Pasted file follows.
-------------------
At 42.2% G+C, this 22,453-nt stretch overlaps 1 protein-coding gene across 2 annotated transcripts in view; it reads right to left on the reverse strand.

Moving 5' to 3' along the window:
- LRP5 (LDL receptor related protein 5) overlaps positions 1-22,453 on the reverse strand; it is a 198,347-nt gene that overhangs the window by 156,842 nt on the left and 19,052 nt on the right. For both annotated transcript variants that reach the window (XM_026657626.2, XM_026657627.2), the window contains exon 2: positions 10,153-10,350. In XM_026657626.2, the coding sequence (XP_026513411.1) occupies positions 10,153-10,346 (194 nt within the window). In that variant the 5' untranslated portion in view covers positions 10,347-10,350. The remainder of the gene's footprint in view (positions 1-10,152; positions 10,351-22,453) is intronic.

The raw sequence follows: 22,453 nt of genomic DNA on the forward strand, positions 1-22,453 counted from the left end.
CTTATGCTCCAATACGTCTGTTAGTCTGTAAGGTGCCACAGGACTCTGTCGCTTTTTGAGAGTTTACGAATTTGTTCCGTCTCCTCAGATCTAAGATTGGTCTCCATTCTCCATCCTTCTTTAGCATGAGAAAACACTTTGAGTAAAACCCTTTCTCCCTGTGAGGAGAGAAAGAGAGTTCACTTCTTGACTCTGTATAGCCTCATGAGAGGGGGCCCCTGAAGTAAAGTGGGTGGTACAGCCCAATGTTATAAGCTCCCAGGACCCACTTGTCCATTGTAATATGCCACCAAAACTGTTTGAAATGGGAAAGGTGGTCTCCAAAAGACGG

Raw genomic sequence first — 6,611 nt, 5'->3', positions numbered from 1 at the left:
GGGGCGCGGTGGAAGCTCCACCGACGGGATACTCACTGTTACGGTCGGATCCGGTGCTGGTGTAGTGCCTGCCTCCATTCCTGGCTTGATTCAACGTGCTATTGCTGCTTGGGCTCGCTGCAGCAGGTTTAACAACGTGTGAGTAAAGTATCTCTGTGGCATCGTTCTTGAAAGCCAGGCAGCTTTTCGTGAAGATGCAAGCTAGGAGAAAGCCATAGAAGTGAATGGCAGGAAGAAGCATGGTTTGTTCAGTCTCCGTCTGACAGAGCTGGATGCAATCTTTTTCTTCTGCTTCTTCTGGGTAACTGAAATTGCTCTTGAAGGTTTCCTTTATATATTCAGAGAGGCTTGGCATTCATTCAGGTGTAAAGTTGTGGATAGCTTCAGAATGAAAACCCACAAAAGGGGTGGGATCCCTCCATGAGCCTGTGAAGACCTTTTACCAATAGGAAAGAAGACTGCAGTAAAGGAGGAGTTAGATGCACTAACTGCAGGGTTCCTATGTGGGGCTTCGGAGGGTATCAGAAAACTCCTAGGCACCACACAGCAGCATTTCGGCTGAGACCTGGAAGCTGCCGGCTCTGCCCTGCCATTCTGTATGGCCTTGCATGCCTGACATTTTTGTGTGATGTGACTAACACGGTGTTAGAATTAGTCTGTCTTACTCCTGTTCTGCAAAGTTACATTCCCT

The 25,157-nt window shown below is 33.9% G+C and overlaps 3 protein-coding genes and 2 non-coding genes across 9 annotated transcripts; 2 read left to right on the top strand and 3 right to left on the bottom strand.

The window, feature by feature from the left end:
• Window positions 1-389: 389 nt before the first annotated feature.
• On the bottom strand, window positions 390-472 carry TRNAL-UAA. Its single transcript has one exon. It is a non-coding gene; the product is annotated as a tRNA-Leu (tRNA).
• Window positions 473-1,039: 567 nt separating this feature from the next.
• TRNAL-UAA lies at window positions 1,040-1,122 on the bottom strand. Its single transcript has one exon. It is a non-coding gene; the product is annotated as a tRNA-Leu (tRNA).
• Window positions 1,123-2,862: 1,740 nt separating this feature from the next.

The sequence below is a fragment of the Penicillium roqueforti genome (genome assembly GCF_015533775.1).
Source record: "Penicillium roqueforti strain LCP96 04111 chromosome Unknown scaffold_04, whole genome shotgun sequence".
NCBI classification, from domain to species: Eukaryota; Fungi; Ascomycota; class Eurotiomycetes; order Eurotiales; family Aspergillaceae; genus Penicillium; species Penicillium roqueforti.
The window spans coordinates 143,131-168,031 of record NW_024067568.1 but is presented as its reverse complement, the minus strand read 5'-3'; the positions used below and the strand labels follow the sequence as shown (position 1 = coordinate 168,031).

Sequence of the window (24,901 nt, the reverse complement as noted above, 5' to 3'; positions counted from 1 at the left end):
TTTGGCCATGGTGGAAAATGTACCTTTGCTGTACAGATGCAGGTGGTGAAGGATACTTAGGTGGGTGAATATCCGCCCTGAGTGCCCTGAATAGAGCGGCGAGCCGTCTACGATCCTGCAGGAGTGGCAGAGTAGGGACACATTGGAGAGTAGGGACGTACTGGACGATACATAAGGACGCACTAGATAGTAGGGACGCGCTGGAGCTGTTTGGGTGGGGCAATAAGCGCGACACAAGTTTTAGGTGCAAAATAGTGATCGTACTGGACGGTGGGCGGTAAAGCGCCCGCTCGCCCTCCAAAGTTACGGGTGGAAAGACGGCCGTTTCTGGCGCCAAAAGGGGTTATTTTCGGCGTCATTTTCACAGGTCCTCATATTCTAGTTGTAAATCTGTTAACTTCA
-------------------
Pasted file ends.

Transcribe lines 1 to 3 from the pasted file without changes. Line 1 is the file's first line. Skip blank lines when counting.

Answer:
At 42.2% G+C, this 22,453-nt stretch overlaps 1 protein-coding gene across 2 annotated transcripts in view; it reads right to left on the reverse strand.

Moving 5' to 3' along the window:
- LRP5 (LDL receptor related protein 5) overlaps positions 1-22,453 on the reverse strand; it is a 198,347-nt gene that overhangs the window by 156,842 nt on the left and 19,052 nt on the right. For both annotated transcript variants that reach the window (XM_026657626.2, XM_026657627.2), the window contains exon 2: positions 10,153-10,350. In XM_026657626.2, the coding sequence (XP_026513411.1) occupies positions 10,153-10,346 (194 nt within the window). In that variant the 5' untranslated portion in view covers positions 10,347-10,350. The remainder of the gene's footprint in view (positions 1-10,152; positions 10,351-22,453) is intronic.